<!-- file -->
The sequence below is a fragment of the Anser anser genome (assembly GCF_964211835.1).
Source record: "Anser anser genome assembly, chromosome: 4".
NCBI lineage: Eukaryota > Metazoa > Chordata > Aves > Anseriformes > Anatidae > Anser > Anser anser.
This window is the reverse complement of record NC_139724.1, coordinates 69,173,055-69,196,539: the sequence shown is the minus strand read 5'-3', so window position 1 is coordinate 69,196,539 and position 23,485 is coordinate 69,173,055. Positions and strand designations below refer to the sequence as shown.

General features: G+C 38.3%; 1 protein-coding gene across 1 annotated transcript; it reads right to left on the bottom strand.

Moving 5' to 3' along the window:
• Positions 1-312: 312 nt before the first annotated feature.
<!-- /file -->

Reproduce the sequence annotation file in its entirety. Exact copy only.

The sequence below is a fragment of the Anser anser genome (assembly GCF_964211835.1).
Source record: "Anser anser genome assembly, chromosome: 4".
NCBI lineage: Eukaryota > Metazoa > Chordata > Aves > Anseriformes > Anatidae > Anser > Anser anser.
This window is the reverse complement of record NC_139724.1, coordinates 69,173,055-69,196,539: the sequence shown is the minus strand read 5'-3', so window position 1 is coordinate 69,196,539 and position 23,485 is coordinate 69,173,055. Positions and strand designations below refer to the sequence as shown.

General features: G+C 38.3%; 1 protein-coding gene across 1 annotated transcript; it reads right to left on the bottom strand.

Moving 5' to 3' along the window:
• Positions 1-312: 312 nt before the first annotated feature.